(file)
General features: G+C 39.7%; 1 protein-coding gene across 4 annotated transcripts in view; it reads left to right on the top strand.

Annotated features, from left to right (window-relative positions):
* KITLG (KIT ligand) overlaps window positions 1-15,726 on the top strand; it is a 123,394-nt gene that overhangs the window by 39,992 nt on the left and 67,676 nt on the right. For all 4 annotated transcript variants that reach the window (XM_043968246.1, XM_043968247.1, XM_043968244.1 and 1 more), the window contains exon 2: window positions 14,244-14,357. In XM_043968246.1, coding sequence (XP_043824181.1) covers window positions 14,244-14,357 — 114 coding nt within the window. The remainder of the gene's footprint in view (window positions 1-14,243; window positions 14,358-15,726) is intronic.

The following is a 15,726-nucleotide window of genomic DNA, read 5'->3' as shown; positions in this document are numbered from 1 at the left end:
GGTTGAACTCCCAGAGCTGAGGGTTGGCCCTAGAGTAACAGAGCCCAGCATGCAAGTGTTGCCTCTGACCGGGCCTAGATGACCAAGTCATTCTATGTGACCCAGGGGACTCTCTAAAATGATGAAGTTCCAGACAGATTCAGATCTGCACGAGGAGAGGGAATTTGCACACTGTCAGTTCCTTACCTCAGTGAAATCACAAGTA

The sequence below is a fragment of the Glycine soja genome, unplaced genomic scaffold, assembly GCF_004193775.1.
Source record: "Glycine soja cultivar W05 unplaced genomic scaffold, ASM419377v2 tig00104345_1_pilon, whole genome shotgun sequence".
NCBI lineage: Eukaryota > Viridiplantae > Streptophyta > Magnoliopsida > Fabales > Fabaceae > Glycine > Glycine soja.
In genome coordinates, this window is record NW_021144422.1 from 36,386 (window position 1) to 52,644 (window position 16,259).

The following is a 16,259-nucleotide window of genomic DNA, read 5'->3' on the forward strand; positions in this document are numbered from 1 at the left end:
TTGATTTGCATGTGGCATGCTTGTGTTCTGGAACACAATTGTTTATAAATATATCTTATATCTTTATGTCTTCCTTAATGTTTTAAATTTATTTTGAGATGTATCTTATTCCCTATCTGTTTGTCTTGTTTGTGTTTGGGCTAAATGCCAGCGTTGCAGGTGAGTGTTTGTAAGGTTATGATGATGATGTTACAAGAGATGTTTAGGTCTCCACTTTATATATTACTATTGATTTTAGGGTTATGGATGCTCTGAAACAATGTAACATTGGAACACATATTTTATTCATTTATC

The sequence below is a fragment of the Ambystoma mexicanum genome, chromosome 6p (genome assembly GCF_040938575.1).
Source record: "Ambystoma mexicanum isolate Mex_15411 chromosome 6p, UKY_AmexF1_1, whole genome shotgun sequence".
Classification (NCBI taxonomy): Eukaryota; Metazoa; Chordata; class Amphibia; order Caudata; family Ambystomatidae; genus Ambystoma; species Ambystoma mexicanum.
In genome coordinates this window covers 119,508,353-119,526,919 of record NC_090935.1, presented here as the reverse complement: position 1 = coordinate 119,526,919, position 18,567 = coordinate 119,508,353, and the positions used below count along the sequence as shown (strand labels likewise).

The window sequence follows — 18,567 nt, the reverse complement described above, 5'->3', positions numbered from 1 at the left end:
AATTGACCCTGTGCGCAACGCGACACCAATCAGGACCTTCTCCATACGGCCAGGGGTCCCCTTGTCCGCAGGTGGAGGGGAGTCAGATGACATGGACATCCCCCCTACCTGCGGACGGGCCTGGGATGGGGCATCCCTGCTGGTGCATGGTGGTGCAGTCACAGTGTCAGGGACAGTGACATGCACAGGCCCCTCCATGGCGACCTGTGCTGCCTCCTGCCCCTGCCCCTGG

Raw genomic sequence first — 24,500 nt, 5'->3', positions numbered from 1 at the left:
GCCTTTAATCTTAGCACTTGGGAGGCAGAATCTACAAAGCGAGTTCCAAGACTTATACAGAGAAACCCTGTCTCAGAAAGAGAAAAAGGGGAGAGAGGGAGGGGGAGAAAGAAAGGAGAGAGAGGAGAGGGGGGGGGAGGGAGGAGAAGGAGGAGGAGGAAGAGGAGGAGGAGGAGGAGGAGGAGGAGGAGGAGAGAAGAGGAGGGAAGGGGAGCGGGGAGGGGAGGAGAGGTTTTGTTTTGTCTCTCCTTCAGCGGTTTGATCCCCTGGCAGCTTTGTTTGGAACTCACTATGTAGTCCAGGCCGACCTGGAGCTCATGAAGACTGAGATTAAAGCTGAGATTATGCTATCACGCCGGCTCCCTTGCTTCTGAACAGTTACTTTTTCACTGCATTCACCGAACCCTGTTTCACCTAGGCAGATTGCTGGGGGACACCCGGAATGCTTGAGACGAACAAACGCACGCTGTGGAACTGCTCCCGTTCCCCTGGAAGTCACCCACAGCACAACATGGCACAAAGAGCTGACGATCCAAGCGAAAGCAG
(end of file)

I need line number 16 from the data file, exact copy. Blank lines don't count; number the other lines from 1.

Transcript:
The window sequence follows — 18,567 nt, the reverse complement described above, 5'->3', positions numbered from 1 at the left end: